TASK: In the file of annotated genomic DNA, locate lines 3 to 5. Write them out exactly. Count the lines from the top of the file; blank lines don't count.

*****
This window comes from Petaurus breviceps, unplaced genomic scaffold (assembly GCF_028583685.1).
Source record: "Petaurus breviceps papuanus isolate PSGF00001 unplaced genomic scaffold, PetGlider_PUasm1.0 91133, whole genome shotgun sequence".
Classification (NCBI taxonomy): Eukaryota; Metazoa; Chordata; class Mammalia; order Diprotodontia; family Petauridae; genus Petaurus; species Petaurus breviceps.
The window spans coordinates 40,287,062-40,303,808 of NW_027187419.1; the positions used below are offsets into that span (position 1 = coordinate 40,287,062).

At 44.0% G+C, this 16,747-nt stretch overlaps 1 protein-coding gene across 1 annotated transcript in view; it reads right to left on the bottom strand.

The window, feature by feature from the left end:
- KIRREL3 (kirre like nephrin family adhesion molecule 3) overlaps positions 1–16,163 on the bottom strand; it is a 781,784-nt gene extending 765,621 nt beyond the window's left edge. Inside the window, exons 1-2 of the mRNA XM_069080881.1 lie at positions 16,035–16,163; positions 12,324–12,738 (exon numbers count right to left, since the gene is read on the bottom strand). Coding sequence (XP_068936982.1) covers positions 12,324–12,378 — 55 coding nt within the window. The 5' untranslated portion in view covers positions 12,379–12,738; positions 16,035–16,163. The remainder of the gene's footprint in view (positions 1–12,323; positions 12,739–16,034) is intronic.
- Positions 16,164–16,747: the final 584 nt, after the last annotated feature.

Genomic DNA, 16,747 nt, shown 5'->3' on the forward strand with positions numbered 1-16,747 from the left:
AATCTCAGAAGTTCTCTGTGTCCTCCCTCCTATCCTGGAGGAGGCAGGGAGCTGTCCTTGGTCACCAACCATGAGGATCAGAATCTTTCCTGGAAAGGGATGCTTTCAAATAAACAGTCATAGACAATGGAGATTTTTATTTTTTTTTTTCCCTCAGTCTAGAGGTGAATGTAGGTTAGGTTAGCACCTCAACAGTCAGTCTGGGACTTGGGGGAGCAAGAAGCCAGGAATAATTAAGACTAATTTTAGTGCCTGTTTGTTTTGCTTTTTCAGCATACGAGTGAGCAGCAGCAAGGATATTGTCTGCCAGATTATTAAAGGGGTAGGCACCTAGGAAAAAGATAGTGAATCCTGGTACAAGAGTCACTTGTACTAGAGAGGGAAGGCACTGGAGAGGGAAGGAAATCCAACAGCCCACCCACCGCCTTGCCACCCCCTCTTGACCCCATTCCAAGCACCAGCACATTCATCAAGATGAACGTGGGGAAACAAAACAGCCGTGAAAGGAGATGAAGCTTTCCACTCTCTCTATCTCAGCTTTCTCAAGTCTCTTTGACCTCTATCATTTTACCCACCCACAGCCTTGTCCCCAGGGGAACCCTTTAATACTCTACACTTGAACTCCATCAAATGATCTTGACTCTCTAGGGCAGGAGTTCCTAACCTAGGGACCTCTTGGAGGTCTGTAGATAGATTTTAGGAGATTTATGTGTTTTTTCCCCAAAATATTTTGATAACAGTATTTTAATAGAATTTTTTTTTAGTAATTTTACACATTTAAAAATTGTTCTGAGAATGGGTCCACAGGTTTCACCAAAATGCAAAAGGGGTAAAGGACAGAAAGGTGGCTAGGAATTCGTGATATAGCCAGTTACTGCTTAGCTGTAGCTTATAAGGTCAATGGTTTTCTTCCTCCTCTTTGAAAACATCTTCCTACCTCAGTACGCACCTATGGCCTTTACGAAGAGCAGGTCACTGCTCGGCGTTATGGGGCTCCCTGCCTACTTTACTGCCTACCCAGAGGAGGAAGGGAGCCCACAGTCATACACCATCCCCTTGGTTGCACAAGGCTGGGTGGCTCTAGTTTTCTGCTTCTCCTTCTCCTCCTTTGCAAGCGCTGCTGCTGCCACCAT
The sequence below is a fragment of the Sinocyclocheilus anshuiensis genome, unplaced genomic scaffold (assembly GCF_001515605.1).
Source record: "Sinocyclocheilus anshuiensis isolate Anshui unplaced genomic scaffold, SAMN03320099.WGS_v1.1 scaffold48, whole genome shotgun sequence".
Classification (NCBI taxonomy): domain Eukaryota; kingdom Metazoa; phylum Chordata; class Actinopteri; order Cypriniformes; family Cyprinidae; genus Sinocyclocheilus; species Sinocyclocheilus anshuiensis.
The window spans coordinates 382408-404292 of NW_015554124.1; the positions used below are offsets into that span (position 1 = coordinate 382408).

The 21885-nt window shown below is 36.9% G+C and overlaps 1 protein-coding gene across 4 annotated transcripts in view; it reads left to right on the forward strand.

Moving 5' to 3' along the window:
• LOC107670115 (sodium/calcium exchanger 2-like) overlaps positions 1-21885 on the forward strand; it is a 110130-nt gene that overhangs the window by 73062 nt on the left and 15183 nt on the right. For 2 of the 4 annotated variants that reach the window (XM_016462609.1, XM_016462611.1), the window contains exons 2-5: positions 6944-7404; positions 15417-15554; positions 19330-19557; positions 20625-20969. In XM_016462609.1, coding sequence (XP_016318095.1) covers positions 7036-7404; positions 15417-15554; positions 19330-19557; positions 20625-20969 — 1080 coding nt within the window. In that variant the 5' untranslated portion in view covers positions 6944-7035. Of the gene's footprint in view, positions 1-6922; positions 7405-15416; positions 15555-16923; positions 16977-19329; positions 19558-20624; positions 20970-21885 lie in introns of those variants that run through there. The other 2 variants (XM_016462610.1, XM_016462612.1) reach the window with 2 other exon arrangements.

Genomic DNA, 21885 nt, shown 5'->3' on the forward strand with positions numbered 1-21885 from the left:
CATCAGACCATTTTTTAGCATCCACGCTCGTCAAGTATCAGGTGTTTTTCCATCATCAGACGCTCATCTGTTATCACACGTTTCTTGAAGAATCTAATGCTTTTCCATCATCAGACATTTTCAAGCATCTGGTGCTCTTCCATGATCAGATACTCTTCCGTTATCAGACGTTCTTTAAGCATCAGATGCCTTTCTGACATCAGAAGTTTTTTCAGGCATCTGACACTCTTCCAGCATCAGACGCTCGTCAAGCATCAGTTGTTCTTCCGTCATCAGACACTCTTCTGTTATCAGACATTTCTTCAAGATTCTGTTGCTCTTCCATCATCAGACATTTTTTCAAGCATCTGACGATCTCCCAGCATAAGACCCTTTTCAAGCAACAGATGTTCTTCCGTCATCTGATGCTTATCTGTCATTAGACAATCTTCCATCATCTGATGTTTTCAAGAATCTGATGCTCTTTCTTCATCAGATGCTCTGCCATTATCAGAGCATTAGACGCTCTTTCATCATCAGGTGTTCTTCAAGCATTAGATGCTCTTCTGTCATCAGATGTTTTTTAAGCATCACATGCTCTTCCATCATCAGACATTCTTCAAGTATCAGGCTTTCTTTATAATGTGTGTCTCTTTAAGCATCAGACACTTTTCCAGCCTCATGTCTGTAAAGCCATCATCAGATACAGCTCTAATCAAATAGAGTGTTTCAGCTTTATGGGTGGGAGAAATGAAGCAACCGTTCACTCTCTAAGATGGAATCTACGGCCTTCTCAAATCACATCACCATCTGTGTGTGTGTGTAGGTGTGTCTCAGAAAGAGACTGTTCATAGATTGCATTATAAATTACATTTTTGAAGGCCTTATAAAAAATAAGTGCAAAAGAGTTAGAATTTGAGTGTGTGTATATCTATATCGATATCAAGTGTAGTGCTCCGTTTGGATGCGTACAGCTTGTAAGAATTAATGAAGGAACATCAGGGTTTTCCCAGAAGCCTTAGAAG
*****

Classification (NCBI taxonomy): Eukaryota; Metazoa; Chordata; class Mammalia; order Diprotodontia; family Petauridae; genus Petaurus; species Petaurus breviceps.
The window spans coordinates 40,287,062-40,303,808 of NW_027187419.1; the positions used below are offsets into that span (position 1 = coordinate 40,287,062).

At 44.0% G+C, this 16,747-nt stretch overlaps 1 protein-coding gene across 1 annotated transcript in view; it reads right to left on the bottom strand.